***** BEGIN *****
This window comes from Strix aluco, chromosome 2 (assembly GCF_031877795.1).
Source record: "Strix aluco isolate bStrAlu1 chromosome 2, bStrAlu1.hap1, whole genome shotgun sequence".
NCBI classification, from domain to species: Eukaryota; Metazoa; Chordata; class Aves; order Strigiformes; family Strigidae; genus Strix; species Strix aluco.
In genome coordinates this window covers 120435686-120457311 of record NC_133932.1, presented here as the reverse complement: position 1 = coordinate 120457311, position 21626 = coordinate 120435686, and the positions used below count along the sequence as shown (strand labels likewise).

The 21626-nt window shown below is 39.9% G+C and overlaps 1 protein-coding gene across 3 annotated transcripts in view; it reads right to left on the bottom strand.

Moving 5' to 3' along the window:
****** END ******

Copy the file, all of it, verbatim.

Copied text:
This window comes from Strix aluco, chromosome 2 (assembly GCF_031877795.1).
Source record: "Strix aluco isolate bStrAlu1 chromosome 2, bStrAlu1.hap1, whole genome shotgun sequence".
NCBI classification, from domain to species: Eukaryota; Metazoa; Chordata; class Aves; order Strigiformes; family Strigidae; genus Strix; species Strix aluco.
In genome coordinates this window covers 120435686-120457311 of record NC_133932.1, presented here as the reverse complement: position 1 = coordinate 120457311, position 21626 = coordinate 120435686, and the positions used below count along the sequence as shown (strand labels likewise).

The 21626-nt window shown below is 39.9% G+C and overlaps 1 protein-coding gene across 3 annotated transcripts in view; it reads right to left on the bottom strand.

Moving 5' to 3' along the window: